[swift-evolution] [Review] SE-0026 Abstract classes and methods

Austin Zheng austinzheng at gmail.com
Thu Mar 3 17:22:45 CST 2016

Hi Brent,

I read through your proposal (skimmed it when it was posted, and then read
through it closely when you brought it up again). It's a really interesting
proposal and would be a strong addition to Swift, and I really think it
deserves to be proposed as a formal alternative to abstract classes. I
imagine it would garner considerably more support than has been shown in
this thread (which has been more about the philosophy of POP than concrete
solutions), and probably stands a decent chance of being accepted over this
proposal (if either is accepted at all).

That being said, here are my personal thoughts and/or objections. (I don't
hold any of these dearly, and would love to be convinced otherwise. I am
all too aware that today's "this is too strange" language concepts may
become tomorrow's indispensable tools :-)

First of all: I'm wary about making protocols even more conceptually
complicated than they already are. The term 'protocol' already refers to
two distinct concepts - protocols containing dynamically dispatched method
requirements, like the Objective-C equivalent, and protocols with
associated types that can only be used as constraints on generics. This is
a perennial source of confusion (c.f. multiple blog posts on trying and
failing to compare two 'Equatable' objects). Now we have default
implementations for protocol methods, but those are statically dispatched
and so the rules of whether the default implementation or a type's specific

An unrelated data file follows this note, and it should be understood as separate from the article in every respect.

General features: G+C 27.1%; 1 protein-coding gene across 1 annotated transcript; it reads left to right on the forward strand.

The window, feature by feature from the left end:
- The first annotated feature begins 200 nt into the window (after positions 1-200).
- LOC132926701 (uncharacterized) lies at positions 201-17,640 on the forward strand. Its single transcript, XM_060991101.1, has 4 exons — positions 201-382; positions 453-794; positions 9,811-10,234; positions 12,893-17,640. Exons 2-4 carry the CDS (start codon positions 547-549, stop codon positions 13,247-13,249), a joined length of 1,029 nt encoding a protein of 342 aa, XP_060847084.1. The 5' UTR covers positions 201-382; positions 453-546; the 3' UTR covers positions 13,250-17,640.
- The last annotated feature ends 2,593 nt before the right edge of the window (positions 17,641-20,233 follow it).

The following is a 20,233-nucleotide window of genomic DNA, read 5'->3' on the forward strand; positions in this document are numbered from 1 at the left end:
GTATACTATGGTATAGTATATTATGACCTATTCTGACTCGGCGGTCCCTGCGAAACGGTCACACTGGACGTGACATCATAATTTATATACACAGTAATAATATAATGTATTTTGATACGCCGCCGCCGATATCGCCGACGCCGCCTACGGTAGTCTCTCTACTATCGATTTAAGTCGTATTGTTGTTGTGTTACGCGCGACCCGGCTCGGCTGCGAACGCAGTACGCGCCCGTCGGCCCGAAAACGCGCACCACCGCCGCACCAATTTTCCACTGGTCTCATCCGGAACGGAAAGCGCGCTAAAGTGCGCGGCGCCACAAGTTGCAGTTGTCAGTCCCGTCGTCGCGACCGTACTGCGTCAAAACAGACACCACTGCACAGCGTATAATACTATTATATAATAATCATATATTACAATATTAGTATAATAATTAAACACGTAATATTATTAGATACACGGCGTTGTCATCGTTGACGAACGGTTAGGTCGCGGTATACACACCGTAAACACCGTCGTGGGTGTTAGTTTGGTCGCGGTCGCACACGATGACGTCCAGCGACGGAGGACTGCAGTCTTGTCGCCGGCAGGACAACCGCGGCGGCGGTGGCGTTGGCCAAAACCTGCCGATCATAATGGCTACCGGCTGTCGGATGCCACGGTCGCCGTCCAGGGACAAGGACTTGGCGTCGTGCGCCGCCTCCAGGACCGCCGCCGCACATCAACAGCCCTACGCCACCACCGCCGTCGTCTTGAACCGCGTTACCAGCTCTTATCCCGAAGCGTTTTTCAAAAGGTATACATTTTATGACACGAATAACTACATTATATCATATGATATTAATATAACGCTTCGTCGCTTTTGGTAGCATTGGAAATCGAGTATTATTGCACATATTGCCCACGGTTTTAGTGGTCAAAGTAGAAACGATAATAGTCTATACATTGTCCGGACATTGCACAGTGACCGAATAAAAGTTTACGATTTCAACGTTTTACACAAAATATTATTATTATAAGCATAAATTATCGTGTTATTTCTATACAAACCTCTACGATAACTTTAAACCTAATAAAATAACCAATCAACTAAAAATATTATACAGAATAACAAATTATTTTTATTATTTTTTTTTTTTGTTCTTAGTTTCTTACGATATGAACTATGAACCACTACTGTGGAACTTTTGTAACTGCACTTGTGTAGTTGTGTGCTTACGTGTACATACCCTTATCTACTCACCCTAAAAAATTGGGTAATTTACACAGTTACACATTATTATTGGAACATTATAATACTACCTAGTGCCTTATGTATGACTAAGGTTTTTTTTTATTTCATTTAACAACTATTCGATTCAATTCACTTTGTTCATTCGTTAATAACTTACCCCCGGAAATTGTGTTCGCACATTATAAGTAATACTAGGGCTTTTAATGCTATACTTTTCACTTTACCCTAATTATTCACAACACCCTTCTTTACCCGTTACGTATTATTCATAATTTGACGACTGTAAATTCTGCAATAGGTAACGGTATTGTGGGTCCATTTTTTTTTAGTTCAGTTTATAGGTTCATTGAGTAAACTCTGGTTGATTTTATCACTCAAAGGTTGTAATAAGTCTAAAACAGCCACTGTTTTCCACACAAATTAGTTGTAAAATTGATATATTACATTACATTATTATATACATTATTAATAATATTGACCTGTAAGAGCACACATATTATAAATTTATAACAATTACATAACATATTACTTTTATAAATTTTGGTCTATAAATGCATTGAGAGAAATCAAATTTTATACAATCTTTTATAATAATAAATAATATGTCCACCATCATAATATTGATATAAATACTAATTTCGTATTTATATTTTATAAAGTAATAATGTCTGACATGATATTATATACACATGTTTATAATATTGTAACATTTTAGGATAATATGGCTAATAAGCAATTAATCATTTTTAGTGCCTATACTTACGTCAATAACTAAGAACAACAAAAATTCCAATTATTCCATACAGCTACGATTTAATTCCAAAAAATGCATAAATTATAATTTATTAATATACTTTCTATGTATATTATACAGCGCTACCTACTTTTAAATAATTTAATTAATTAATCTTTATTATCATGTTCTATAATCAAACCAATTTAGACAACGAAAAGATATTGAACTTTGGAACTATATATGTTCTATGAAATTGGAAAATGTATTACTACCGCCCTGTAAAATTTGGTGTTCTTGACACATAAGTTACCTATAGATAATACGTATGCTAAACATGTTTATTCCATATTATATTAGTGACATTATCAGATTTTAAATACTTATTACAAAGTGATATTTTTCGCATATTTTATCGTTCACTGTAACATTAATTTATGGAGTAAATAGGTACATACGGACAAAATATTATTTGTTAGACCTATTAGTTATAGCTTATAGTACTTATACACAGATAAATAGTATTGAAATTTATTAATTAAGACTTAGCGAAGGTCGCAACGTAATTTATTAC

implementation are called have repeatedly surprised people (the IBM 'Swift
pitfalls' article is a good example, as are the occasional proposals to
change this behavior).

I see the orthogonality of abstract classes to protocols as a desirable
thing: abstract classes/methods are a simple concept intended for a
specific use case and (in my opinion) well-suited towards fulfilling that
use case.

My second concern involves the ramifications of adding dynamic dispatch to
something like these augmented protocols (or multiple inheritance of
implementation in general, e.g. with mixins). How are calls to 'super', or
usage of an implementation defined in a supertype resolved? In the simple

protocol P : C {
  override func foo() { super.foo() }

class C {
  func foo() { ... }

class C1 : C, P {
  override func foo() { super.foo() }

If C1().foo() is called, what is the call chain? C1's foo(), then P's, then
C's? What if you have multiple protocols that sit on the same level?

protocol Pa : C1 {
  override func foo() { super.foo() }
protocol Pb : C1 {
  override func foo() { super.foo() }

class C2 : C1, Pa, Pb {
  override func foo() { super.foo() }

At some point we'd have to deal with method resolution order a la multiple
inheritance, and I think whether having multiple inheritance and requiring
developers to learn how Swift linearizes method calls is a good thing is
worth a major discussion itself. Another option would be to restrict a